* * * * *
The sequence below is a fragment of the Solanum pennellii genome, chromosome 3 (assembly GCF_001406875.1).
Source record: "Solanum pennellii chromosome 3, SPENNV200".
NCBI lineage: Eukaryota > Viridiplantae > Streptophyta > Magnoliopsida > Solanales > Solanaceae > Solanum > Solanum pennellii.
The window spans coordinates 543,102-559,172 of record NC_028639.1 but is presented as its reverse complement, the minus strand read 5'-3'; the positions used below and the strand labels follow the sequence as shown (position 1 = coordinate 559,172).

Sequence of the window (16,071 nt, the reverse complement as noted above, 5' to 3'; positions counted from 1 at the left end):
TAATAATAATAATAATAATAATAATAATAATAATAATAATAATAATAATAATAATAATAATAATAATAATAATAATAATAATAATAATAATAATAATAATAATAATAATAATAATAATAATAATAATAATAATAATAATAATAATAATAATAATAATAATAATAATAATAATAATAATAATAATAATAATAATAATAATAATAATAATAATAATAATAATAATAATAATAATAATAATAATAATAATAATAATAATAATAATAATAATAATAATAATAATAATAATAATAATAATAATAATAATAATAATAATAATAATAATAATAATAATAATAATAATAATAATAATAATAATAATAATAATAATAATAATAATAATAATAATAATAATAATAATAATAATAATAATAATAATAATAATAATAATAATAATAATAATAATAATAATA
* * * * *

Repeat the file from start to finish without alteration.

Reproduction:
The sequence below is a fragment of the Solanum pennellii genome, chromosome 3 (assembly GCF_001406875.1).
Source record: "Solanum pennellii chromosome 3, SPENNV200".
NCBI lineage: Eukaryota > Viridiplantae > Streptophyta > Magnoliopsida > Solanales > Solanaceae > Solanum > Solanum pennellii.
The window spans coordinates 543,102-559,172 of record NC_028639.1 but is presented as its reverse complement, the minus strand read 5'-3'; the positions used below and the strand labels follow the sequence as shown (position 1 = coordinate 559,172).

Sequence of the window (16,071 nt, the reverse complement as noted above, 5' to 3'; positions counted from 1 at the left end):
TAATAATAATAATAATAATAATAATAATAATAATAATAATAATAATAATAATAATAATAATAATAATAATAATAATAATAATAATAATAATAATAATAATAATAATAATAATAATAATAATAATAATAATAATAATAATAATAATAATAATAATAATAATAATAATAATAATAATAATAATAATAATAATAATAATAATAATAATAATAATAATAATAATAATAATAATAATAATAATAATAATAATAATAATAATAATAATAATAATAATAATAATAATAATAATAATAATAATAATAATAATAATAATAATAATAATAATAATAATAATAATAATAATAATAATAATAATAATAATAATAATAATAATAATAATAATAATAATAATAATAATAATAATAATAATAATAATAATAATAATAATAATAATAATAATAATAATAATAATA